[Ppnews] Carlos Alberto Torres: urgent new campaign

Political Prisoner News ppnews at freedomarchives.org
Tue Feb 3 15:16:39 EST 2009

Carlos Alberto Torres’ odyssey continues

February 2, 2009

In 1994, after having served 14 years in prison, 
Puerto Rican political prisoner Carlos Alberto 
Torres appeared before a hearing examiner of the 
United States Parole Commission, asking to be 
released on parole to serve the remainder of his 
70 year sentence for seditious conspiracy. The 
commission told him to come back after serving an 
additional 15 years, and they would consider his 
case once again... with no obligation to grant parole.

In September of 1999, when most of his comrades 
left prison following a presidential commutation 
of sentence, Carlos Alberto, facing indefinite 
imprisonment, soon enrolled in an apprentice 
program in ceramics at FCI Oxford, Wisconsin, 
delighting in the freedom and creativity he found 
there. Producing vases, urns, plates, sculptures, 
plaques, and untold numbers of pieces, he 
experimented in styles, forms, glazes, and clays, ever learning and growing.

This creative space abruptly came to an end when 
the Bureau of Prisons, in a system-wide 
reorganization, transferred him to FCI Pekin, 
Illinois, where not only was there no ceramics 
program, but where an inept administration 
demonstrated its inability to control the prison 
population. Carlos Alberto and other prisoners 
were thus placed in danger, when the prison 
erupted into internecine warfare among gangs. 
After a record-breaking month-long lockdown 
collective punishment meted out to the entire 
prison population, the BOP moved Carlos Alberto 
and others from their two man cells into a 
different unit, placing him in a ten man cell. 
The week before he was scheduled to appear before 
the Parole Commission, guards searched the ten 
man cell, and claimed to have found home-made 
knives hidden in the light fixture. Officials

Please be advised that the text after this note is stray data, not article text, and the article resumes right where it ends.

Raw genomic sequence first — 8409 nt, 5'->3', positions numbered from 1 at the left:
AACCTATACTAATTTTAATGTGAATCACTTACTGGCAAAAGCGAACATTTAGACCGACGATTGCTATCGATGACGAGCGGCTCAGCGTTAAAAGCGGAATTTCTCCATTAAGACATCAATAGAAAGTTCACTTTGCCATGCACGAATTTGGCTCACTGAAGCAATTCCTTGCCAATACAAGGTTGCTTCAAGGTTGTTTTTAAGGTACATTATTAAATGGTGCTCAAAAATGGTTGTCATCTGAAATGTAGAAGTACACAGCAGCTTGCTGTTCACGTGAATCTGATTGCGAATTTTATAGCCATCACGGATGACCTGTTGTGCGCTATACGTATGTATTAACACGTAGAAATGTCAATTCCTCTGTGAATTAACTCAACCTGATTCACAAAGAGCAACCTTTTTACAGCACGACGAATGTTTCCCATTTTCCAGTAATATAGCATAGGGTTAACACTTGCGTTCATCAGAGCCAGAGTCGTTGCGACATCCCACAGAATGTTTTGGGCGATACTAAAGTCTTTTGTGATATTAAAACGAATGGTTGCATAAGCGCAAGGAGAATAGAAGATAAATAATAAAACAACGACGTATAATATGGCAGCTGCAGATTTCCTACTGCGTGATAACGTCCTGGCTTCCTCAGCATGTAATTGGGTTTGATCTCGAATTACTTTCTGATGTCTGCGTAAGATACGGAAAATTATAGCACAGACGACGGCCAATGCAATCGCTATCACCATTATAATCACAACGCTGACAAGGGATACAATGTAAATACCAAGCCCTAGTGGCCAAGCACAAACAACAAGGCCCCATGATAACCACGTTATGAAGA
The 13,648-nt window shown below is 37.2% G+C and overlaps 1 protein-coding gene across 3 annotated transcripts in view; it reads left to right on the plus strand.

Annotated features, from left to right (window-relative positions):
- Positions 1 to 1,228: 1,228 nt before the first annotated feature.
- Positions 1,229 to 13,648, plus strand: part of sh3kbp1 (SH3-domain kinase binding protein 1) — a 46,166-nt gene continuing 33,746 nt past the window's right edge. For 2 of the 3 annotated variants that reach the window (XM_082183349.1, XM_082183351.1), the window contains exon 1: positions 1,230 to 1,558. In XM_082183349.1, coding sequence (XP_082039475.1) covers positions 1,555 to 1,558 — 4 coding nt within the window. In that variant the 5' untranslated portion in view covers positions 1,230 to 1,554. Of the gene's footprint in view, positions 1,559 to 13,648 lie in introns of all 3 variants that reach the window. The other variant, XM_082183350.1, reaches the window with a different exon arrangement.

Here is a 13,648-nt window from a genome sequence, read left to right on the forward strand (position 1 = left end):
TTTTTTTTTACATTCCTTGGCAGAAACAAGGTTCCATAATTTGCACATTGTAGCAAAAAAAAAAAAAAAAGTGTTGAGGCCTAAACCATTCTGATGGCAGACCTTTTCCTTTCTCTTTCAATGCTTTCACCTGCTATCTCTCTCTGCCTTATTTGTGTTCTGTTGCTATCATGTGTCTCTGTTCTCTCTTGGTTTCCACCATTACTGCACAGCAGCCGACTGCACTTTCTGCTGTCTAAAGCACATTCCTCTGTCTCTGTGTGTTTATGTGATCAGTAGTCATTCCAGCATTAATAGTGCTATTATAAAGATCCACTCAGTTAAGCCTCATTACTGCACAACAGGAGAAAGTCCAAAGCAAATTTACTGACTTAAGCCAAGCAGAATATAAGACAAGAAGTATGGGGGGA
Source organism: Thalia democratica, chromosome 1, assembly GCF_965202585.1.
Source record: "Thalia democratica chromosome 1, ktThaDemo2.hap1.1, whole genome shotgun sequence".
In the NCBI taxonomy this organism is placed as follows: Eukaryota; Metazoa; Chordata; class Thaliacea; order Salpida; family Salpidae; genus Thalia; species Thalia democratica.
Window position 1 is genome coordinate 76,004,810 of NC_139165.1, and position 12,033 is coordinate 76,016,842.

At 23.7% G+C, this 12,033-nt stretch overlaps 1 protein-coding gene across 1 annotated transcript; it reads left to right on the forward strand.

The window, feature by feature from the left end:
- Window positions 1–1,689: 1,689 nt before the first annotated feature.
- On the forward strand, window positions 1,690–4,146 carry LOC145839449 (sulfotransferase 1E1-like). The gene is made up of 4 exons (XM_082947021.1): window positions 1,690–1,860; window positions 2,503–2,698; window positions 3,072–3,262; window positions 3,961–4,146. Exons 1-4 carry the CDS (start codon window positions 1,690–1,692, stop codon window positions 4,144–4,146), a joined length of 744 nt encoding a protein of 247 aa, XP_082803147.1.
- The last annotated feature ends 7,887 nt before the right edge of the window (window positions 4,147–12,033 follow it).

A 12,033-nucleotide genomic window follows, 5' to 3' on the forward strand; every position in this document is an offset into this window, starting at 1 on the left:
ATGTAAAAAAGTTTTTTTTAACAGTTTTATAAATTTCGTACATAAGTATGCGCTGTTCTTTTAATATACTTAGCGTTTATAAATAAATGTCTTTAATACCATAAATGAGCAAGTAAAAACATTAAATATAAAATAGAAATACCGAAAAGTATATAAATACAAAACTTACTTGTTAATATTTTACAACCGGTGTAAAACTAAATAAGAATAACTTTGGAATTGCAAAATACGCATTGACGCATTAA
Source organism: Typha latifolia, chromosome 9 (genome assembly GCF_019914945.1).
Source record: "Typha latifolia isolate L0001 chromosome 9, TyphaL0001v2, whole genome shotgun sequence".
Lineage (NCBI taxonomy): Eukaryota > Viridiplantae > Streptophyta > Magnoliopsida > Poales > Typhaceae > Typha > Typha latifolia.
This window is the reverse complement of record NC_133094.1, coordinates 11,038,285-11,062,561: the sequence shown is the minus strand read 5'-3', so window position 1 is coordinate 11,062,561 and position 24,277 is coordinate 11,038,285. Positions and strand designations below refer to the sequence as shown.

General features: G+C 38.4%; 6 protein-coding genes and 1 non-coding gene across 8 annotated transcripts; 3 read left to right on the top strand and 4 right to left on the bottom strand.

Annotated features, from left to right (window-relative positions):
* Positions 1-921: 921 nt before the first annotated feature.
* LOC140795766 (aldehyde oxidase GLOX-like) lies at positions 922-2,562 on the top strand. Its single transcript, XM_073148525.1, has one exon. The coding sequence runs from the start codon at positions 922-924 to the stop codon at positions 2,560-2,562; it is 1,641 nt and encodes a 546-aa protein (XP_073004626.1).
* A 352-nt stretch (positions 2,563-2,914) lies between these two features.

accused every one of the cell’s occupants, 
including Carlos Alberto, of possessing the 
knives. His plea of innocence fell on deaf ears. 
If the segregation unit had not already been 
filled with participants in the gang war, he 
would have been placed in segregation.

After a few days, the guilty party confessed, and 
the others, Carlos Alberto included, sighed with 
relief. Their relief was to be short-lived. In a 
departure from the norm, the disciplinary hearing 
officer found all ten guilty, in spite of the 
confession. The harsh result, seen in the light 
of recent violent events at the prison, seem to 
be part of efforts to make it appear that the 
administration is taking control of the prison.

Inexplicably, Carlos Alberto’s punishment was 
more severe than that imposed on some of the 
other ten, and includes two months of 
segregation, including no visits and no 
telephone, as well as loss of good time­ which 
has the effect of extending the length of his 
imprisonment. This arbitrary and punitive event 
adversely affects his bid for parole. He will 
pursue the available administrative appeals, in 
order to clear his record of this false 
accusation and salvage the possibility of release on parole.

Supporters are encouraged to write to the prison 
in protest, and to continue to collect letters 
endorsing his parole, and mail them to his 
attorney, Jan Susler, People’s Law Office, 1180 N. Milwaukee, Chicago, IL 60642

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Sample letter of support:

Harley G. Lappin, Director
Federal Bureau of Prisons
320 First St., NW
Washington, DC 20534
Phone 202/307-3198
E-mail <mailto:info at bop.gov>info at bop.gov

re: Carlos Alberto Torres, 88976-024
FCI Pekin

Dear Director Lappin:

We write to protest the arbitrary discipline recently imposed on Mr. Torres.

We understand that the week of January 12, staff 
at FCI Pekin found home-made knives hidden in the 
light fixture of the ten-man cell to which prison 
staff assigned him. We further understand that 
the guilty party accepted full responsibility for 
possessing and secreting the weapons. We are at a 
loss to understand why Mr. Torres (and the other 
occupants of the cell), who knew nothing about 
the weapon, was found guilty and sentenced to 
segregation and loss of visiting, telephone and good time.

We are particularly concerned, given that this 
arbitrary punishment came on the eve of Mr. 
Torres’ parole hearing, and that it would 
undoubtedly have a severe, adverse effect on his 
parole possibilities no small consideration, 
given that he has served 299 years on a 70 year 
sentence, with a virtually spotless disciplinary record.

We therefore urge you to expunge all accusations 
from his record and restore all good time revoked 
as a result of this matter. May we please hear from you.

Very truly yours,

cc:  Warden
FCI Pekin
P.O. Box 7000
Pekin, IL  61555
Phone:  309-346-8588
Fax:  309-477-4685

Michael K. Nalley, Regional Director
North Central Regional Office
Federal Bureau of Prisons
400 State Avenue, Suite 800
Kansas City, KS 66101
Phone: 913/621-3939

Jan Susler
People's Law Office
1180 N. Milwaukee
Chicago, IL 60642
773/235-0070 x 118
jsusler at aol.com

Freedom Archives
522 Valencia Street
San Francisco, CA 94110

415 863-9977

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